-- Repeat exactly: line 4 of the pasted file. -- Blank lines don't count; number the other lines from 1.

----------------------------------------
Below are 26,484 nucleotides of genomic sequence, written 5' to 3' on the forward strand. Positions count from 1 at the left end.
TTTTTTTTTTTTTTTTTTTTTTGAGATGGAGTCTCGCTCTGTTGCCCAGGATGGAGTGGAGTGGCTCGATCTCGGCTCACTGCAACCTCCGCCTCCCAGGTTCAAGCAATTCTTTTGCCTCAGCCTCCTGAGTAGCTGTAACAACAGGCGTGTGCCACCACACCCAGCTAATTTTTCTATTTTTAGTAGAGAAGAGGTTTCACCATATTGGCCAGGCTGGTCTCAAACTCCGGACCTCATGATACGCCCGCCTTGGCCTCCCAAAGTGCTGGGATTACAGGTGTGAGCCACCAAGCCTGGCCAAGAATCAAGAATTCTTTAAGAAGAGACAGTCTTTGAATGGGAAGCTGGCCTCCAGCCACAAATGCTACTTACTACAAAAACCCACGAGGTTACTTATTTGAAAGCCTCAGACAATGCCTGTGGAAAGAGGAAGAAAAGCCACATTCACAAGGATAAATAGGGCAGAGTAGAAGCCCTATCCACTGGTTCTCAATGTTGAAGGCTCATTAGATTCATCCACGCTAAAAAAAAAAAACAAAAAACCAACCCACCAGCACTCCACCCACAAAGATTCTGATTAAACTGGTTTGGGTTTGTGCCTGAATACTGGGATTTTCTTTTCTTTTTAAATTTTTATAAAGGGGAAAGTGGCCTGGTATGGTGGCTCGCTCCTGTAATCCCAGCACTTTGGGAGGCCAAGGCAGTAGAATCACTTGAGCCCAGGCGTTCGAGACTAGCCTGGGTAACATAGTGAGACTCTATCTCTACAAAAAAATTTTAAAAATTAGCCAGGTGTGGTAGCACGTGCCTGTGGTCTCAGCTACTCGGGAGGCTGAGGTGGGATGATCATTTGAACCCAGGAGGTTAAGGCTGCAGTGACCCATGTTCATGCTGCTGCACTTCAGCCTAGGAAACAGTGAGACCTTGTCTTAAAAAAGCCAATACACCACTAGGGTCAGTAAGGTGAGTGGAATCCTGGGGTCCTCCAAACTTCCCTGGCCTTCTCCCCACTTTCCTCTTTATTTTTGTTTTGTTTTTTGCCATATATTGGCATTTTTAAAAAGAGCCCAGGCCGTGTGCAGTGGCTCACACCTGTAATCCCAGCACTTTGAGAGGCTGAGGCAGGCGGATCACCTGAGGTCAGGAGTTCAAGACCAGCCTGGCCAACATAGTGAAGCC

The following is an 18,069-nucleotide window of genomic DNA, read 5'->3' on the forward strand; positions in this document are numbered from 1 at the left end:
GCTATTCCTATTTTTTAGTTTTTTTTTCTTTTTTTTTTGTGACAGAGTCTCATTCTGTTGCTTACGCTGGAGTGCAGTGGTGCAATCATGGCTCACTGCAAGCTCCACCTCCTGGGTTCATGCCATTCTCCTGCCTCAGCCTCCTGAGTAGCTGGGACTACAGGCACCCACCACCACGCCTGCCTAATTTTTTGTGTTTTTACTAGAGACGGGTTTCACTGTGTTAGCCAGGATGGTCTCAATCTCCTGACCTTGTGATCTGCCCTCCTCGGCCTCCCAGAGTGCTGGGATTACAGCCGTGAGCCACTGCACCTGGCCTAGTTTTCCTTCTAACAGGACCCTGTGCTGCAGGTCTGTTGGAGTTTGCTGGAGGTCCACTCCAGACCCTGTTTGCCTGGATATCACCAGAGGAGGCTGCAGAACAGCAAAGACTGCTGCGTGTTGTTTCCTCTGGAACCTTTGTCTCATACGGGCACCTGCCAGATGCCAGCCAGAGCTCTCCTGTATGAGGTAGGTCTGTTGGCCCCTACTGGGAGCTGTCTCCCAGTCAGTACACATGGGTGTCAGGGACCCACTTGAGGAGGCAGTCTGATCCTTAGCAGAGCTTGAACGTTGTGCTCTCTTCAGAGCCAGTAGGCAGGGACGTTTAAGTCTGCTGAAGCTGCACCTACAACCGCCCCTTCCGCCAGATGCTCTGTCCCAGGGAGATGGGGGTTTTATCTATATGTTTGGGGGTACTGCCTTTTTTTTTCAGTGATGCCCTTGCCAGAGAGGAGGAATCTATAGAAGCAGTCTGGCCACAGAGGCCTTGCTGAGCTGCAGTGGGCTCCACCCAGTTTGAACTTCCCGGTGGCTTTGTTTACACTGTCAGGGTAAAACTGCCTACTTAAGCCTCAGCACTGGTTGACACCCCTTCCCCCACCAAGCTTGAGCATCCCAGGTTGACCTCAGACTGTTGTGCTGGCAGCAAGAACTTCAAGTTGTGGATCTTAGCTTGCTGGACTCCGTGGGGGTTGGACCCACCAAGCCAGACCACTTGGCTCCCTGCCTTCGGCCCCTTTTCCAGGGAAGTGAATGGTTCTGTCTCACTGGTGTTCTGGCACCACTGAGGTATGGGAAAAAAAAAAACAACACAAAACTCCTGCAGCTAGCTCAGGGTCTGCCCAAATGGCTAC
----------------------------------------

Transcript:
GCTATTCCTATTTTTTAGTTTTTTTTTCTTTTTTTTTTGTGACAGAGTCTCATTCTGTTGCTTACGCTGGAGTGCAGTGGTGCAATCATGGCTCACTGCAAGCTCCACCTCCTGGGTTCATGCCATTCTCCTGCCTCAGCCTCCTGAGTAGCTGGGACTACAGGCACCCACCACCACGCCTGCCTAATTTTTTGTGTTTTTACTAGAGACGGGTTTCACTGTGTTAGCCAGGATGGTCTCAATCTCCTGACCTTGTGATCTGCCCTCCTCGGCCTCCCAGAGTGCTGGGATTACAGCCGTGAGCCACTGCACCTGGCCTAGTTTTCCTTCTAACAGGACCCTGTGCTGCAGGTCTGTTGGAGTTTGCTGGAGGTCCACTCCAGACCCTGTTTGCCTGGATATCACCAGAGGAGGCTGCAGAACAGCAAAGACTGCTGCGTGTTGTTTCCTCTGGAACCTTTGTCTCATACGGGCACCTGCCAGATGCCAGCCAGAGCTCTCCTGTATGAGGTAGGTCTGTTGGCCCCTACTGGGAGCTGTCTCCCAGTCAGTACACATGGGTGTCAGGGACCCACTTGAGGAGGCAGTCTGATCCTTAGCAGAGCTTGAACGTTGTGCTCTCTTCAGAGCCAGTAGGCAGGGACGTTTAAGTCTGCTGAAGCTGCACCTACAACCGCCCCTTCCGCCAGATGCTCTGTCCCAGGGAGATGGGGGTTTTATCTATATGTTTGGGGGTACTGCCTTTTTTTTTCAGTGATGCCCTTGCCAGAGAGGAGGAATCTATAGAAGCAGTCTGGCCACAGAGGCCTTGCTGAGCTGCAGTGGGCTCCACCCAGTTTGAACTTCCCGGTGGCTTTGTTTACACTGTCAGGGTAAAACTGCCTACTTAAGCCTCAGCACTGGTTGACACCCCTTCCCCCACCAAGCTTGAGCATCCCAGGTTGACCTCAGACTGTTGTGCTGGCAGCAAGAACTTCAAGTTGTGGATCTTAGCTTGCTGGACTCCGTGGGGGTTGGACCCACCAAGCCAGACCACTTGGCTCCCTGCCTTCGGCCCCTTTTCCAGGGAAGTGAATGGTTCTGTCTCACTGGTGTTCTGGCACCACTGAGGTATGGGAAAAAAAAAAACAACACAAAACTCCTGCAGCTAGCTCAGGGTCTGCCCAAATGGCTAC